2David Currie, The Cons/i/it/ion i/i the Supreme (~ourt (Chicago: University of Chicago Press, 1990), 573.


This point seems eminently clear from an analysis of the relation of Article I section 10 and the Eleventh Amendment. Article I section 10, of course, provides a list of things which States are prohibited from doing: passing a "bill of attainder, ex post facto law, or law abridging freedom of contract" and so forth. In 1798 the Eleventh Amendment is ratified, and sovereign immunity is unquestionably enshrined in the Constitution. Does the Eleventh Amendment overrule and supersede art 1 sec 10? Can a State now pass a bill of attainder confiscating the property of a citizen of another State?

No one has ever argued that the Eleventh Amendment overruled Art I sec 10. Even the most diehard apologist for State's rights would not make such an argument. The assertion is preposterous. Even the most alarmist of anti-federalists never imagined that Article 1 sec 10 could be used to nullify sovereign immunity. As Alden declared, "The [Eleventh] Amendment's language, furthermore, was directed toward Article III, the only constitutional provision believed to call state sovereign immunity into question."

If a State in 1800 had attempted to make a law prohibited by Article I, section 10. then it would have been unconstitutional, but any potential foreign citizen affected still would not have been able to bring suit against the State in federal court. He would need to bring suit in state court and demand that state judges rule the edict as a violation of the Constitution. It is entirely reasonable (and indeed our federal system was long built on the assumption) that some rights granted by the federal constitution are binding on a State, but that it is the responsibility of state courts not federal ones to guarantee it.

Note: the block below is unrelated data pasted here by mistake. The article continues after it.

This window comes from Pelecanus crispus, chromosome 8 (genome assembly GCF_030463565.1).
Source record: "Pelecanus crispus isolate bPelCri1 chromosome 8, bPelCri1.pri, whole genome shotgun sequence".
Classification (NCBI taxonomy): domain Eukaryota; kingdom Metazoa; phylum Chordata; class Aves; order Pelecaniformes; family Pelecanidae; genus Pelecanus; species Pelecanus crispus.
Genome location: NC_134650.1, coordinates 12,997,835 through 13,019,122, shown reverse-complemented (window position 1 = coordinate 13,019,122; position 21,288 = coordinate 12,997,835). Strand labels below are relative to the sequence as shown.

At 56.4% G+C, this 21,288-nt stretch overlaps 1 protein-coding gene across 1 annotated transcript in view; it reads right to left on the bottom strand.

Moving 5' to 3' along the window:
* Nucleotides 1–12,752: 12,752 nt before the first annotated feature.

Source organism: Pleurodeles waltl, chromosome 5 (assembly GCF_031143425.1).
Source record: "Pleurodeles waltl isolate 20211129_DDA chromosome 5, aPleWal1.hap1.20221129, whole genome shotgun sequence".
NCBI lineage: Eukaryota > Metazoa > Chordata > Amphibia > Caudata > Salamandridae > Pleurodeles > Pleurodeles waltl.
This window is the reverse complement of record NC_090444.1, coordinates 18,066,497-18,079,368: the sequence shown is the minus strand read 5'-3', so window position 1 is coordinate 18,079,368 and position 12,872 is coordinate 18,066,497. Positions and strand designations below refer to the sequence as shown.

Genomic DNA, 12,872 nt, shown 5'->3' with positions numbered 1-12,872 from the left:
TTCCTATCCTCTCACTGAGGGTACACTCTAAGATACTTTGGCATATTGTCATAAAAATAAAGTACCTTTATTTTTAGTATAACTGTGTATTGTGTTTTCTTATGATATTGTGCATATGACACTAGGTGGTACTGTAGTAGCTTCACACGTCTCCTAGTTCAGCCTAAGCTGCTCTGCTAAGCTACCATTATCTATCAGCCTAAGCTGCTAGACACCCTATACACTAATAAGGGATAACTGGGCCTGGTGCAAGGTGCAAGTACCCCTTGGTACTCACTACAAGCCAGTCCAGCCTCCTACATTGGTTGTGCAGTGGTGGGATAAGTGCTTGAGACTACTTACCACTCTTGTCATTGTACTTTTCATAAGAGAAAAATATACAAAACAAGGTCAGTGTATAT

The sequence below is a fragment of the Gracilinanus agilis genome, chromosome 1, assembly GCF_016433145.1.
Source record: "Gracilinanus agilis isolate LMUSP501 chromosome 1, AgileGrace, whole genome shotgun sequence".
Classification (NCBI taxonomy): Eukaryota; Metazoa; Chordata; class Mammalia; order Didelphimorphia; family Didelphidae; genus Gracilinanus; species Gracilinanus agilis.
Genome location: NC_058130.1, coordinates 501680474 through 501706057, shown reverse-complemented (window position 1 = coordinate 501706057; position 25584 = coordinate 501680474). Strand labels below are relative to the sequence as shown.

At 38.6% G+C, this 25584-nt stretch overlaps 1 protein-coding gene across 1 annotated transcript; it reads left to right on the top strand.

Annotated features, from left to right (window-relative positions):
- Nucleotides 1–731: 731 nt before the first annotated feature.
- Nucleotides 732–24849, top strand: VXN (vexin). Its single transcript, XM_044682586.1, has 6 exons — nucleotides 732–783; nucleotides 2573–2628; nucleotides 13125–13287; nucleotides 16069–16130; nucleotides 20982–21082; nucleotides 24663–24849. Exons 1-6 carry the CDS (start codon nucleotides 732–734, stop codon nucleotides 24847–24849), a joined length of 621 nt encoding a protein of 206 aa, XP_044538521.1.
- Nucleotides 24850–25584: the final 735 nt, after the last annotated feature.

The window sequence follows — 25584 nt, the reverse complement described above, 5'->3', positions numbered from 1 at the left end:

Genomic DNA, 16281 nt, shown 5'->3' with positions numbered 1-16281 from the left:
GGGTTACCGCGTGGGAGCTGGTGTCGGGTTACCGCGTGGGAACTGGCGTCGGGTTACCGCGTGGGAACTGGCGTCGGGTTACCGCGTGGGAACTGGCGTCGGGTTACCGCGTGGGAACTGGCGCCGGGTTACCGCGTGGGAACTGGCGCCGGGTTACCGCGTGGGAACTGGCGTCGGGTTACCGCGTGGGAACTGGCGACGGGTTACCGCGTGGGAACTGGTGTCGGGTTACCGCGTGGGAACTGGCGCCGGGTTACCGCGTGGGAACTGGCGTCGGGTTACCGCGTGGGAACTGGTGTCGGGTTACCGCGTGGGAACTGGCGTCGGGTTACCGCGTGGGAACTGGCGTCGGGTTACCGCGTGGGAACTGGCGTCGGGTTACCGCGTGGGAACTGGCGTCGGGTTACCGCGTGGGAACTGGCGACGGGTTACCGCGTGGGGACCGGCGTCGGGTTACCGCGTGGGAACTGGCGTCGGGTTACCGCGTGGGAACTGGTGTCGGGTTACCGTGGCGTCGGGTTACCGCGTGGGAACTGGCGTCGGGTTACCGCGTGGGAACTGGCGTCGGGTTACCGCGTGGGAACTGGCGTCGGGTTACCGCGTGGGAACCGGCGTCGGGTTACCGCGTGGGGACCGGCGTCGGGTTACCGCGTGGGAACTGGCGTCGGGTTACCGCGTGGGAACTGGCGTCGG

In Cotter d'Alene the plurality opinion declared that "Neither in theory or in practice has it been shown
problematic to have federal claims resolved in State courts where Eleventh Amendment immunity would be applicable.
Federal courts, after all, did not have general federal question jurisdiction until 1875." This position is echoed by the writing of Justice Harlan in Yo,tng that "If a suit be commenced in a state court, and involves a right secured by the Federal Constitution, the way is open tinder our incomparable judicial system to protect that right, first, by the judgment of the state court, and ultimately by the judgment of this court, upon writ of error."

If there is no necessary contradiction between Article I sec 10 and the Eleventh Amendment, as everyone ~.vill acknowledge. then there is also no reason to assume that there is a contradiction between the Eleventh and the Fourteenth Amendments. If there is no explicit contradiction theii both parts must be given full force.

HI. A state retains all of its sovereignty unless there is "specific and explicit cession" of that sovereignty.

Chisholm noted that "A state retains all of its sovereignty unless there is specific and explicit cession of that sovereignty." Certainly there is no "specific and explicit cession" of sovereign immunity found in the Fourteenth Amendment. Anx' attempt to find one is by implication or drawing on various ~pcnumbras and emanations." but it is certainly not explicit.